Woodlawn / Colonel William Rodes House, Big Hill Avenue, Richmond, Kentucky
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In the interior, the curved motif of the elaborate frontispiece continues in a finely carved archway that spans the central hallway, with paired colonnettes supporting the arch. This wide hall separates two rooms on either side and the two wings beyond, each of the four rooms containing a Palladian window on the front facade. The carvings on the chair rails, parlor mantels, and elliptically-headed cupboards show the workmanship of a skilled carver. This woodwork is attributed to Matthew P. Lowery, a Kentucky craftsman who settled in Mercer County around 1800. At one time handsome French pictorial wallpaper depicted a hunt scene made in 1814, hung on the walls. This was removed in 1929 and sold for $6,000.
Woodlawn is one of the more formal examples of the Federal style architecture in Rchmond and possesses carved woodwork which exemplifies the style. The house consists of a central story-and-one-half pavilion flanked by lower lateral wings. Doric columns of stone support an one-story stone portico. The High ashlar limestone foundation elevates the 70' wide brick front facade laid in Flemish bond brickwork. A wide central doorway is surmounted by a lead-mullioned elliptical fanlight and framed by fluted columns.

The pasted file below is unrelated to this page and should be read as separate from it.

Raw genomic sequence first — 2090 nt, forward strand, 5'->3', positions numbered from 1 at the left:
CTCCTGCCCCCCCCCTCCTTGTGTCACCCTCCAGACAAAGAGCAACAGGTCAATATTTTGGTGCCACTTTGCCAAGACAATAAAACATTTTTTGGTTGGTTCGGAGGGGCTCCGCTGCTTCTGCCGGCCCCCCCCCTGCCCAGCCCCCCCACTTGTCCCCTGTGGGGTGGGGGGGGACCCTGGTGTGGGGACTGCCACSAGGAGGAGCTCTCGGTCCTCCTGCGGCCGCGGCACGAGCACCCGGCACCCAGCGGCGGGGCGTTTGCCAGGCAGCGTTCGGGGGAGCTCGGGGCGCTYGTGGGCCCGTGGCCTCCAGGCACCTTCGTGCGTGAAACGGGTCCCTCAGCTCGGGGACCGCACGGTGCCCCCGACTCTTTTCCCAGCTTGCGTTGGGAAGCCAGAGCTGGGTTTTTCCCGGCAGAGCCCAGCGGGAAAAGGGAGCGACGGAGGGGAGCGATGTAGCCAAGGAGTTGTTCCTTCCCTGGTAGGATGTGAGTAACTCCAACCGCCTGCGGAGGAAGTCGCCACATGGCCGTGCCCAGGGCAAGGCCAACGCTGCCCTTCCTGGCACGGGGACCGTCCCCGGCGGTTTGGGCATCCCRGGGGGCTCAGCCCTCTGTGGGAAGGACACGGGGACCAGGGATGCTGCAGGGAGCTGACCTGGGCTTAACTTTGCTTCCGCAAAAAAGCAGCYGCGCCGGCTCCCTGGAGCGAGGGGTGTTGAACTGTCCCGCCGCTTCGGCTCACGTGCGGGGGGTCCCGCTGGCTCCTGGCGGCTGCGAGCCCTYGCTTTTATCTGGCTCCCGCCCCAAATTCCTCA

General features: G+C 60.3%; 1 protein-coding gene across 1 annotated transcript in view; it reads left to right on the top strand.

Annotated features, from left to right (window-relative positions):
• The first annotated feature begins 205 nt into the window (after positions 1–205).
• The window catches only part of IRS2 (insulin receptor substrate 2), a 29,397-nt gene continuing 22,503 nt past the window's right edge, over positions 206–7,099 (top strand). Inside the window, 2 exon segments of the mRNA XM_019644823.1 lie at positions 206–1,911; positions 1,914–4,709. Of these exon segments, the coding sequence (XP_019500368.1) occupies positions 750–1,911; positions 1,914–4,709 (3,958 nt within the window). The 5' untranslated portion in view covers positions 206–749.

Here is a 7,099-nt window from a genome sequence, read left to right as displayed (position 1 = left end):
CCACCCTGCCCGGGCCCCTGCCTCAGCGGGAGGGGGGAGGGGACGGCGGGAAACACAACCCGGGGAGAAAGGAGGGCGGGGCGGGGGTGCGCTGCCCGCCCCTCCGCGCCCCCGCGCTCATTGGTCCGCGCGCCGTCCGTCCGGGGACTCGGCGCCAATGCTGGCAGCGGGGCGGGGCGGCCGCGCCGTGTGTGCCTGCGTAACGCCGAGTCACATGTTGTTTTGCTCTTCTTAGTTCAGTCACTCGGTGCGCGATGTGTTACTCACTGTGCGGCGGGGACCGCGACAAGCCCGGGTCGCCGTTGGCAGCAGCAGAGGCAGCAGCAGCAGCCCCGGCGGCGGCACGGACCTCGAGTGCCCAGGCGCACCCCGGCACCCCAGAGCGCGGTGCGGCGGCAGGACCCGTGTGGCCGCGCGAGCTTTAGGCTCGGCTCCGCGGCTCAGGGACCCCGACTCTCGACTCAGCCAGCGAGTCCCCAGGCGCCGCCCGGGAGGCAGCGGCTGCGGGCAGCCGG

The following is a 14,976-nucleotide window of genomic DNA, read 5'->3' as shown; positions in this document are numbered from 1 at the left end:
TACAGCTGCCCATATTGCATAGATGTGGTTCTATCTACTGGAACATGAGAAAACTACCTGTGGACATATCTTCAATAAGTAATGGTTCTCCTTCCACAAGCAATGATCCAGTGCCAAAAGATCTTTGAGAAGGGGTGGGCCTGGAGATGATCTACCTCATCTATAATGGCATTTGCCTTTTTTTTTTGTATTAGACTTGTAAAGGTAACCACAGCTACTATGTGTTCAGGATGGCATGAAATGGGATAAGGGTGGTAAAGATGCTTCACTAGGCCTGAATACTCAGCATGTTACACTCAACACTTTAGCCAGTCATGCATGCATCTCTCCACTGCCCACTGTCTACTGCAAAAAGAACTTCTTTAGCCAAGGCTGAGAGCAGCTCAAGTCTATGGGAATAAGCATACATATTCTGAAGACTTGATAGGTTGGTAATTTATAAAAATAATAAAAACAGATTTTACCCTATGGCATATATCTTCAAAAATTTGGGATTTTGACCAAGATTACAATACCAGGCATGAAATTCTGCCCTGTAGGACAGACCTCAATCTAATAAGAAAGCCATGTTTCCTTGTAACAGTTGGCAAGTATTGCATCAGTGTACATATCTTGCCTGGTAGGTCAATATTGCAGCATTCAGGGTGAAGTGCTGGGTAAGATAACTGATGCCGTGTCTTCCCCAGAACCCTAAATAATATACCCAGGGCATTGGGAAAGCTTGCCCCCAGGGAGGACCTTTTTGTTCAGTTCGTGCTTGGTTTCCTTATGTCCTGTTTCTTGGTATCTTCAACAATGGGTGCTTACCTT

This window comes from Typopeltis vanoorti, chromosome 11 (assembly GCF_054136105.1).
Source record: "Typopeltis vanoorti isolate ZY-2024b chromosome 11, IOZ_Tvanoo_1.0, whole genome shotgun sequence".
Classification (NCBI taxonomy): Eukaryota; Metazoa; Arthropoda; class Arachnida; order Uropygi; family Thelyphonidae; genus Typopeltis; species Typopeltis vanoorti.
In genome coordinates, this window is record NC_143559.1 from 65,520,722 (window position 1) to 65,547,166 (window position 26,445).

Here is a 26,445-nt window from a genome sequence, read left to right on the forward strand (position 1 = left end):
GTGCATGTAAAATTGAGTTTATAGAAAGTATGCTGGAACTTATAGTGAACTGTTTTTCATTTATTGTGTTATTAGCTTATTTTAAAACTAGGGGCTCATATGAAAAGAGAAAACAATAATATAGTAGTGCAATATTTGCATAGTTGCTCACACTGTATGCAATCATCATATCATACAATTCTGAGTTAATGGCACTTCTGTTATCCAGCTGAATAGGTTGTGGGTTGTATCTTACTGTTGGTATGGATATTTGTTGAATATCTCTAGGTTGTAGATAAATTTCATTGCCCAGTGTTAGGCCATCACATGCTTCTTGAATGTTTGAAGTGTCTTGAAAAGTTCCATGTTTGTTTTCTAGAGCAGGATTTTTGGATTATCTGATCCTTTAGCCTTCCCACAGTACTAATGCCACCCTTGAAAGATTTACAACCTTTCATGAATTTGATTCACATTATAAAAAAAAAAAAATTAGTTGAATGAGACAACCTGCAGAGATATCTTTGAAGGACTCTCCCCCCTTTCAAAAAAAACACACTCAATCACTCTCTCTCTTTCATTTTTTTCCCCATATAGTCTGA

The land upon which Woodlawn stands was acquired through the preemption of Judge Robert Rodes (1759-1818). He and his wife, Elizabeth Delaney, gave the property to their son William Rodes (1799-1877) upon his marriage to Pauline Green Clay (1802-1866). Gen. Green Clay had Woodlawn built as a wedding gift to his daughter and new son-in-law. Col. Rodes, a wealthy hempp manufacturer and a prominent Richmond resident, promoted the decision to build the new Madison County Courthouse (MA-65) and to landscape the Richmond Cemetery (MASE-23).
His estate once extended to Lancaster Avenue and included land now a part of Eastern Kentucky University . Both Federal and Confederate soldiers occupied the grounds of Woodlawn during the Civil War, with some of the Battle of Richmond being fought here. In fact, Union Gen. Braxton Bragg’s army encamped here, watering at the spring in front of the house.